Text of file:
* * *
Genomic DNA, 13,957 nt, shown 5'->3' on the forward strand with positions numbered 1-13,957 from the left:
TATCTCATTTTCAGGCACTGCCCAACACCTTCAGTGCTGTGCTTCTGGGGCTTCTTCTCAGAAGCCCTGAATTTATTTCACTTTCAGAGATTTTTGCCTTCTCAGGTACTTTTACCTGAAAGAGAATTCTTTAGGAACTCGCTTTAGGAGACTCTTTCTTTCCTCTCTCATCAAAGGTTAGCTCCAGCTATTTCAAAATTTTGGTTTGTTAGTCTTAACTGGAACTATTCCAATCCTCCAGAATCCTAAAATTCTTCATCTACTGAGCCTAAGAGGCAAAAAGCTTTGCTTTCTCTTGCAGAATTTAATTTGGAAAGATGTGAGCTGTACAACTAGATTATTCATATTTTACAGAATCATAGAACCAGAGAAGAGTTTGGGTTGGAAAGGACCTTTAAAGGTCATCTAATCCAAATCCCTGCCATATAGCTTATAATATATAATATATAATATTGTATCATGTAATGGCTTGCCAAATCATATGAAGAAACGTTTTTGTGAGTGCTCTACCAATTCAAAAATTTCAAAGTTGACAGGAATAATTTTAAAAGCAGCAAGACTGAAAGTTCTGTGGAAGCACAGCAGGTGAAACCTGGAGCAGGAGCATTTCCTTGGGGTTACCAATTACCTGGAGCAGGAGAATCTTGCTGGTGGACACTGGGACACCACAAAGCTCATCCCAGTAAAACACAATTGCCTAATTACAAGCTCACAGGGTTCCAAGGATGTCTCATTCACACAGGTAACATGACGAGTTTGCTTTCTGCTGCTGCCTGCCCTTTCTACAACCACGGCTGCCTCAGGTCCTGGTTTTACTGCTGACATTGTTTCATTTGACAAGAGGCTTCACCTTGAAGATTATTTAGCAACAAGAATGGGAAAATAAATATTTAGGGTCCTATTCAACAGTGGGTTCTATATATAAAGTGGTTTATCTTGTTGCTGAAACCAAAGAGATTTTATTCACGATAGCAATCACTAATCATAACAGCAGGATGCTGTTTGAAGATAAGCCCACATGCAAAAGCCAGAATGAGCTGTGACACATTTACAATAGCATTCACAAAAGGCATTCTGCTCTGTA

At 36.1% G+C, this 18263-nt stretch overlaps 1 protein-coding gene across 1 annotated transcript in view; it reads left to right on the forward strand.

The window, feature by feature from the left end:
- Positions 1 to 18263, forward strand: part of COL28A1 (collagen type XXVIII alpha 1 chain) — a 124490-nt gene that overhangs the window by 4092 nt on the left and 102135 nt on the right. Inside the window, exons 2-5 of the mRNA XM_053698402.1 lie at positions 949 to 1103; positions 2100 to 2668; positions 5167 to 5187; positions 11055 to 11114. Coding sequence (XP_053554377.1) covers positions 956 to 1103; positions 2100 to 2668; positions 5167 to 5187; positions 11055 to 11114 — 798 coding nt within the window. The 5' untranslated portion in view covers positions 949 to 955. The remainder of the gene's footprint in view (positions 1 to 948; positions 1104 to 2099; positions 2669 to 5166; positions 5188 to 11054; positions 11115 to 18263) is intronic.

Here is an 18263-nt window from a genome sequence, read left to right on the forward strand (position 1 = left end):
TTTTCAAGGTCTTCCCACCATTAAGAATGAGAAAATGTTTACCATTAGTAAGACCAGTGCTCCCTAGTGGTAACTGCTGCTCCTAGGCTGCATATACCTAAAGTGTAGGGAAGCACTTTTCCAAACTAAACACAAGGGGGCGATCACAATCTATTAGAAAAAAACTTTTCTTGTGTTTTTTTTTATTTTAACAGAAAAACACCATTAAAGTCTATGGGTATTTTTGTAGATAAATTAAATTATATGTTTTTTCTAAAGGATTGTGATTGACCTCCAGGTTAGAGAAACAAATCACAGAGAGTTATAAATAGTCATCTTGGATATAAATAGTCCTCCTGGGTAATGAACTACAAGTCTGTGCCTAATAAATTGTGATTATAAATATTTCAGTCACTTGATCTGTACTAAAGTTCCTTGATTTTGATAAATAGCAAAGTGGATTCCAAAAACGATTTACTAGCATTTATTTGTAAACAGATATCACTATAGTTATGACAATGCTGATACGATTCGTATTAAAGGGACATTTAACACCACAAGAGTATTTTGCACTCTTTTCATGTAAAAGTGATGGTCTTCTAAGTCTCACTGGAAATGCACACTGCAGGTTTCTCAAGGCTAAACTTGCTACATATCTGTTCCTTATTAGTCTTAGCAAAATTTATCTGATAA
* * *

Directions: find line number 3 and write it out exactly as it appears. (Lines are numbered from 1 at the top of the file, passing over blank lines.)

At 36.1% G+C, this 18263-nt stretch overlaps 1 protein-coding gene across 1 annotated transcript in view; it reads left to right on the forward strand.